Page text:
As I mentioned a while back the laminate stuff has been developing a somewhat uneven colour in places. I’ve been working on improving it, but I’m not really satisfied with the results so I’ve changed tack and decided to spray paint them instead. A black satin finish, so they should look exactly the same as before - just neater.

Also the experiments with the silver/chrome paint went really quite well, and after some trial and error we got a rather good finish on the last one. My father’s been helping out a lot with that; so - for the record - thanks dad! (That said he is retired now – and, as he won’t mind me saying, a total Luddite - so I might as well get him doing something useful whilst I sort out all the technical stuff. You know, complicated things - like ‘millimetres’). I was going to show you a comparison between the real metal and the painted plastic (the reservoir sleeve mocked up using a spare piece of drainpipe); but we then foolishly tried putting some protective lacquer on and somewhat ruined it (turned it all a dull pewter-looking matt grey). The silver paint was inclined to rub off slightly on your fingertips, but I think that’s just because the surface of the plastic wasn’t primed properly. I’m going to do another test, much more thoroughly this time, comparing the difference with and without a gloss black undercoat (though I am going have to order a new filter mask first). If all goes well, then fingers crossed I should have a sample silver fan for you to look at soon.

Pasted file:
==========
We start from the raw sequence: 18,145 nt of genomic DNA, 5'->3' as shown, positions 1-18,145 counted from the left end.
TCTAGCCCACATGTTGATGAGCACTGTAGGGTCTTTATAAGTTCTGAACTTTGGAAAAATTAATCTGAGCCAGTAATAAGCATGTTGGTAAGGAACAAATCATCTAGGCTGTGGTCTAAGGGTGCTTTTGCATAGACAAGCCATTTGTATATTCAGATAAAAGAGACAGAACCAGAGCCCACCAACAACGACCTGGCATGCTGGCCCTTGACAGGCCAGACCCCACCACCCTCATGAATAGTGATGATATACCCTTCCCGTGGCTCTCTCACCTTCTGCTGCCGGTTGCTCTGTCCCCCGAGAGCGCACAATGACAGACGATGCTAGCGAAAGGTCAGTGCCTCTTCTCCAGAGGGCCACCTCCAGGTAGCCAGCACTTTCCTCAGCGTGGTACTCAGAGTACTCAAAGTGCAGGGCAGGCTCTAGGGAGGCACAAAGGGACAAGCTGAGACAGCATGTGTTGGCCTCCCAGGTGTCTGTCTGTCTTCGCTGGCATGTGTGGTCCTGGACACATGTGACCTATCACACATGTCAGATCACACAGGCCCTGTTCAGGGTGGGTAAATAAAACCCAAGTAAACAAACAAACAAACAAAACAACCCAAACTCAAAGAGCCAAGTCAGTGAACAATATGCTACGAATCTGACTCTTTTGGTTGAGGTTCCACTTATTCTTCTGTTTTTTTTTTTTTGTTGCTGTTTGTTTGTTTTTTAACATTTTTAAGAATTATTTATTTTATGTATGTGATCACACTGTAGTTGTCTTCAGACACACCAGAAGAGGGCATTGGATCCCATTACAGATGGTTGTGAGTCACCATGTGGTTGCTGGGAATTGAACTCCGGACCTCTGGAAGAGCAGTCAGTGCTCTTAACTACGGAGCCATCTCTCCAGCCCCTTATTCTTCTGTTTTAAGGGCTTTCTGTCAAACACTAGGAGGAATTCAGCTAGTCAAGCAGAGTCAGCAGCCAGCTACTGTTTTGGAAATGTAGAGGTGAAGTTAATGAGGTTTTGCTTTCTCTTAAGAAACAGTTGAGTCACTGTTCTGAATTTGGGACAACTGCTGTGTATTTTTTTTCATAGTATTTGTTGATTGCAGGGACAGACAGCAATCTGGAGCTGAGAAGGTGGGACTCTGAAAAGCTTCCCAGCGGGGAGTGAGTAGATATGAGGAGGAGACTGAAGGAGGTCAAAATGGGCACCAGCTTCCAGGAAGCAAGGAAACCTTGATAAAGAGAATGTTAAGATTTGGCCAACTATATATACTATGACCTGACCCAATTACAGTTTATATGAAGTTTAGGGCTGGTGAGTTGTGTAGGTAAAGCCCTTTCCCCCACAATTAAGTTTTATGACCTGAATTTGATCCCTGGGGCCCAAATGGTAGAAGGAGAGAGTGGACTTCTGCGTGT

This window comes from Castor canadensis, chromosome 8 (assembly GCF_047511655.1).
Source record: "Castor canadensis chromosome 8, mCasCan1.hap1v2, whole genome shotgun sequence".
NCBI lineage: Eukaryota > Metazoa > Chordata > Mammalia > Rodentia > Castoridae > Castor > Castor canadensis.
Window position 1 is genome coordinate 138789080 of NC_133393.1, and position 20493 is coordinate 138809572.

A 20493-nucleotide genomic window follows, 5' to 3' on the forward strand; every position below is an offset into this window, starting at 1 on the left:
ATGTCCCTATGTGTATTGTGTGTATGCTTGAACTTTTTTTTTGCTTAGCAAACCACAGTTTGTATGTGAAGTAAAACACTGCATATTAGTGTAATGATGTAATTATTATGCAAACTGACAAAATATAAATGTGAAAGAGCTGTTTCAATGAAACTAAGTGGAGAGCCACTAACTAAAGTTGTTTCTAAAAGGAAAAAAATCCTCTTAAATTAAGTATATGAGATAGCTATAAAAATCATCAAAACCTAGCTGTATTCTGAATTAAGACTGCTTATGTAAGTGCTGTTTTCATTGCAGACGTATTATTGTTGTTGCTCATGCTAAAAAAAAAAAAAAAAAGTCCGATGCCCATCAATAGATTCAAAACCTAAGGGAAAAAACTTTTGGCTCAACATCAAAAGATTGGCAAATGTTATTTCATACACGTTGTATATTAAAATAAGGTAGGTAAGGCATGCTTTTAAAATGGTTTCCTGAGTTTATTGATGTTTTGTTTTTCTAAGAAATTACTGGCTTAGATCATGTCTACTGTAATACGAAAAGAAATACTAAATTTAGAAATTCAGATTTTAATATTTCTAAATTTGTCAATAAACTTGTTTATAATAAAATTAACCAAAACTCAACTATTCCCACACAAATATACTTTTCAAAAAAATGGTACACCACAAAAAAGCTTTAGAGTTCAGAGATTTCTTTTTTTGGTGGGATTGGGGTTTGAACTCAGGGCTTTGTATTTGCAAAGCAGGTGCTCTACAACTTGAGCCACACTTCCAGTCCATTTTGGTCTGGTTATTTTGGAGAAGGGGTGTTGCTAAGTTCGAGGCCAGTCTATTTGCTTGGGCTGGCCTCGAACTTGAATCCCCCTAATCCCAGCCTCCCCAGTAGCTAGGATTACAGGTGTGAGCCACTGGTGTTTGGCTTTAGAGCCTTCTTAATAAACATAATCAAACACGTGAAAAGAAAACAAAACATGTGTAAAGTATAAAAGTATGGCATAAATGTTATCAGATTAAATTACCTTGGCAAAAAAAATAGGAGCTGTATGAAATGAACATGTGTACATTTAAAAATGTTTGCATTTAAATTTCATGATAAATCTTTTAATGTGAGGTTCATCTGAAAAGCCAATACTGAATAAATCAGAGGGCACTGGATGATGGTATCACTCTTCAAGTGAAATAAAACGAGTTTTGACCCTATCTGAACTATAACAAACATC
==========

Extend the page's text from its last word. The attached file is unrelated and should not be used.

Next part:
Quote:
Originally Posted by Angry-Hermit View Post

Proper Prior Planning Prevents Piss Poor Performance.

Ah, the alliterative mantra…you sound like one of my old university engineering lecturers! I certainly can’t dispute the truth of that one though!
post #899 of 1313
Even the test frame looks bananas. It's insane how much work, thought, effort, and patience you've put into this project. I commend you for that. I will live vicariously through you, as I would never even dream of taking on a project of this magnitude. The level of engineering that went into this is just awesome. I raise my glass, and I tip my hat to you. Bravo.
post #900 of 1313
Thread Starter 
Well there it is: March 2nd, 01:17 GMT - this build log is officially one year old.

My thanks to all of you who have been reading, commenting and advising for sticking with me and my mammoth, obsessive, preposterously over-designed and excessively CAD rendered vanity project! I’ve no doubt that I’d have given up on it long before now if it weren’t for you all. It really is much appreciated.

We will see this finished yet…


Edit: And this gets to be post #900. Don’t know why that’s so pleasing, but it somehow just is.
Edited by OCDesign - 3/1/16 at 5:26pm